Evan is a top-tier basketball player and is being recruited for athletics, but he is also a passionate scientist. He chooses this prompt and writes about an experiment he conducted on energy efficiency in his high school. The experiment went through several permutations, and he modified his hypothesis after his findings were not what he had hoped. He ties in his basketball experience when he discusses how sportsmanship has helped shape his approach to both academic and athletic set-backs, and he makes it clear that in college, he will continue growing as both an athlete and a member of the scientific community.
3. Reflect on a time when you challenged a belief or idea. What prompted you to act? Would you make the same decision again?
Ambika is passionate about human rights, and wants to major in International Relations. She chooses this prompt because it will allow her to highlight not only her time as Student Council President, when she approached her school principal about a controversial idea, but will also give her the opportunity to demonstrate that she is devoted to changing unfair policies. Since this question asks if she would make the same decision in the future, she will be able to discuss her ambitions to become involved in student government on campus.
4. Describe a problem you’ve solved or a problem you’d like to solve. It can be an intellectual challenge, a research query, an ethical dilemma—anything that is of personal importance, no matter the scale. Explain its significance to you and what steps you took or could be taken to identify a solution.
David has been keeping up with biology literature since he developed a passion for biotechnology early in his high school career. He is also passionate about solving problems that affect primarily developing countries. He uses recent research to come up with a project proposal for investigating a protein that is suspected to play a key role in Ebola infection, with the goal of creating a cheap vaccine for use in developing countries. By outlining a potential technical solution to a relevant problem while showcasing his altruistic side, David can demonstrate impressive knowledge in and passion for his field while showing that he has a strong moral compass.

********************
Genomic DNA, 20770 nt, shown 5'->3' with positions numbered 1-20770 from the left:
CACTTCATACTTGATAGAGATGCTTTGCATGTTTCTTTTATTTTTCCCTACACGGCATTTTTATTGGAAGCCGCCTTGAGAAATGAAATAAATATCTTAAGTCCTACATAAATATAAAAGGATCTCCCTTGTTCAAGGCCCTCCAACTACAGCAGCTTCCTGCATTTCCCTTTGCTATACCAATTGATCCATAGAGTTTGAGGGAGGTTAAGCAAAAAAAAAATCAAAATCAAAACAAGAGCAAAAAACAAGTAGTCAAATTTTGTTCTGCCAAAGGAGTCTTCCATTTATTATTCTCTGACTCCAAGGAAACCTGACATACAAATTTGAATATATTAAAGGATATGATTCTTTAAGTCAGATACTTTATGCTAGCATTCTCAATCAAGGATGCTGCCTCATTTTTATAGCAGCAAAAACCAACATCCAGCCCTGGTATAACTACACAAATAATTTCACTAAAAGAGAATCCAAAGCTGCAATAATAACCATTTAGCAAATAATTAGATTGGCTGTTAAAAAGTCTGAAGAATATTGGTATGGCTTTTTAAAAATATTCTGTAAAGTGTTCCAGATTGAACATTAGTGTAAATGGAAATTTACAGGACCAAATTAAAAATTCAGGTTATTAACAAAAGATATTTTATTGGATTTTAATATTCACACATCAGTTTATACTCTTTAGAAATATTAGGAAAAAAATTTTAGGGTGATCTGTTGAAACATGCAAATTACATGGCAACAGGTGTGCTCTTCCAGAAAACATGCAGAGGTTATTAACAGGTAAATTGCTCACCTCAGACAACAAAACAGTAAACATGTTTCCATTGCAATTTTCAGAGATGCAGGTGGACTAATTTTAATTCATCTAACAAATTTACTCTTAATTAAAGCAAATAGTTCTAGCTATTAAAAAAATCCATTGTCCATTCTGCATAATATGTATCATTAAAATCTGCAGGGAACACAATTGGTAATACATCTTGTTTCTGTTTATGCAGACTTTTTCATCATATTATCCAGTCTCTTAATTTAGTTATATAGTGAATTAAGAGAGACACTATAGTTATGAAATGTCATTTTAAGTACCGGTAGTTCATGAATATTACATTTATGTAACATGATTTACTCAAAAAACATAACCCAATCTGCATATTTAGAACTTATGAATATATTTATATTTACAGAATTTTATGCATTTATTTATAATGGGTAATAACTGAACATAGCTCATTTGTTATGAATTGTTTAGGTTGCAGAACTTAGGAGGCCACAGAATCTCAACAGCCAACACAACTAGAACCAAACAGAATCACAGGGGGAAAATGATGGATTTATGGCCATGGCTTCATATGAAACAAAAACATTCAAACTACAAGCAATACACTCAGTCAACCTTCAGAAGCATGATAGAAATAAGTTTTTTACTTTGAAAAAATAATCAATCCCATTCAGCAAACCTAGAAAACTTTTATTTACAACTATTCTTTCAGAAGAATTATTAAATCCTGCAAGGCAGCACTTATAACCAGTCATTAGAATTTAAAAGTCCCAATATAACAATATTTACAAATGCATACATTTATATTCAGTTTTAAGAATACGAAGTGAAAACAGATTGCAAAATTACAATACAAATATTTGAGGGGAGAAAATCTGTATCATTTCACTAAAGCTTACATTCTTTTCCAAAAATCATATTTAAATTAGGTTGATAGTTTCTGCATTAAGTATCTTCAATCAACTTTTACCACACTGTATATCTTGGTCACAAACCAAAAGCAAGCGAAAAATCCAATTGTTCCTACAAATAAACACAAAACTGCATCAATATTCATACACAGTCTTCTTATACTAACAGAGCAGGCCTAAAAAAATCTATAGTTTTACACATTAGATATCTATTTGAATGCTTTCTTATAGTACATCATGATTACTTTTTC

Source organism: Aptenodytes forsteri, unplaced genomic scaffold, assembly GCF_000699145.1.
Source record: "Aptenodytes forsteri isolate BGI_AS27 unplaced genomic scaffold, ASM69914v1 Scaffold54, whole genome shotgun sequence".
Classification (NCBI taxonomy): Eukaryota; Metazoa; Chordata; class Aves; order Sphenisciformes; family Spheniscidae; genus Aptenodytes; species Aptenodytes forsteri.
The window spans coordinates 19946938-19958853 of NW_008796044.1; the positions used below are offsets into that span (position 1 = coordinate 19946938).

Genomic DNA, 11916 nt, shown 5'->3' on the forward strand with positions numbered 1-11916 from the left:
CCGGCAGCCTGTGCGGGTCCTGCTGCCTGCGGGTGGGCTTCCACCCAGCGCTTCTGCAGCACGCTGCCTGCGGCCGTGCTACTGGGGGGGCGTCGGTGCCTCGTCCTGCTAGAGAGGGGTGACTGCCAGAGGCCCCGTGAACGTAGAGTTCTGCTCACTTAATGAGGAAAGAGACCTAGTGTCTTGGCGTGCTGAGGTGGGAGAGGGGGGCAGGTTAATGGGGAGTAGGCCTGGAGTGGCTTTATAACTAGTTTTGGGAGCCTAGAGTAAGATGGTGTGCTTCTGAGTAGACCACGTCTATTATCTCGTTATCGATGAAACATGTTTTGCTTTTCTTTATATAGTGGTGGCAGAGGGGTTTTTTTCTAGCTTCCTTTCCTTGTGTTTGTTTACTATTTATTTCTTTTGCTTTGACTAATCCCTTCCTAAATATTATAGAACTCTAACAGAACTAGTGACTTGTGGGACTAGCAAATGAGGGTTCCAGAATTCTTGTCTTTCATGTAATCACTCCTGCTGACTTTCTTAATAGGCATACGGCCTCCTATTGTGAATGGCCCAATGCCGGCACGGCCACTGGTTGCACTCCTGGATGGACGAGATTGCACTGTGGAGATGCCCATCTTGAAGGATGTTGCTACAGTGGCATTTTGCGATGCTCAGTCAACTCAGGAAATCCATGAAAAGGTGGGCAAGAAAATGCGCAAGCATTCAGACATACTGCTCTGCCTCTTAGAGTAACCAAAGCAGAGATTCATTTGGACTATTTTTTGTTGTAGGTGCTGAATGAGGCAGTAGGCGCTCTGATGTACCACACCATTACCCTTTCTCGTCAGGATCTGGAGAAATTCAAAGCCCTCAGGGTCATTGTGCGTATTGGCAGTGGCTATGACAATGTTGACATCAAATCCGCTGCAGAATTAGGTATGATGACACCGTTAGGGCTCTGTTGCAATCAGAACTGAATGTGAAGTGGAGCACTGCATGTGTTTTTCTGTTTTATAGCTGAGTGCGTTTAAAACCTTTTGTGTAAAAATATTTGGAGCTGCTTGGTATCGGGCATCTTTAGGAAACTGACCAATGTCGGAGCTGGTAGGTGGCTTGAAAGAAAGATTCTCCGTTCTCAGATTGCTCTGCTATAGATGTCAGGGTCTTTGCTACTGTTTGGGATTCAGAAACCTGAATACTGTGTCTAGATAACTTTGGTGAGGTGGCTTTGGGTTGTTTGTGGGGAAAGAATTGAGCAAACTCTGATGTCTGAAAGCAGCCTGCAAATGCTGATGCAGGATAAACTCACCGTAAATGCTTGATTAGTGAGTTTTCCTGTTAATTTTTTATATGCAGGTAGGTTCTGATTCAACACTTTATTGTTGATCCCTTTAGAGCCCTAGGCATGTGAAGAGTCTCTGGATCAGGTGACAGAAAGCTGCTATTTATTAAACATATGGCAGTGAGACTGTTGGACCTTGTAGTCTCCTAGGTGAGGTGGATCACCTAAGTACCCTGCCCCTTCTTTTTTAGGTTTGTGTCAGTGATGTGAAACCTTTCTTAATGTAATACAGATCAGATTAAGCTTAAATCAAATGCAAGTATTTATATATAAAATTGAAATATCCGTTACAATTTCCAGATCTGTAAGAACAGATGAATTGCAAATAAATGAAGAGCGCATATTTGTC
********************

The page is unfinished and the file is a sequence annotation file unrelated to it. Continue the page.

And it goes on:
5. Discuss an accomplishment or event, formal or informal, that marked your transition from childhood to adulthood within your culture, community, or family.
Andrea is passionate about social justice, and has won various recognitions for her leadership in her community. She has spent three years volunteering at a women’s shelter in her town, and hopes to study public policy and law. After reflecting on this question, she remembers the time when the manager of the women’s shelter was sick on the day of a large fundraiser, and Andrea had to spearhead the event by herself. She discusses how this responsibility made her realize her own potential as an adult, and then talks about the values she has learned from her volunteer experience and how she will put those values into action by becoming involved in law.
A thorough understanding of yourself, your passions, and your goals can deeply influence how you put together your college application. By understanding both how you see yourself, and how you hope your reader will see you, you can leverage your experience and interests to best express your potential as a student, leader, and citizen.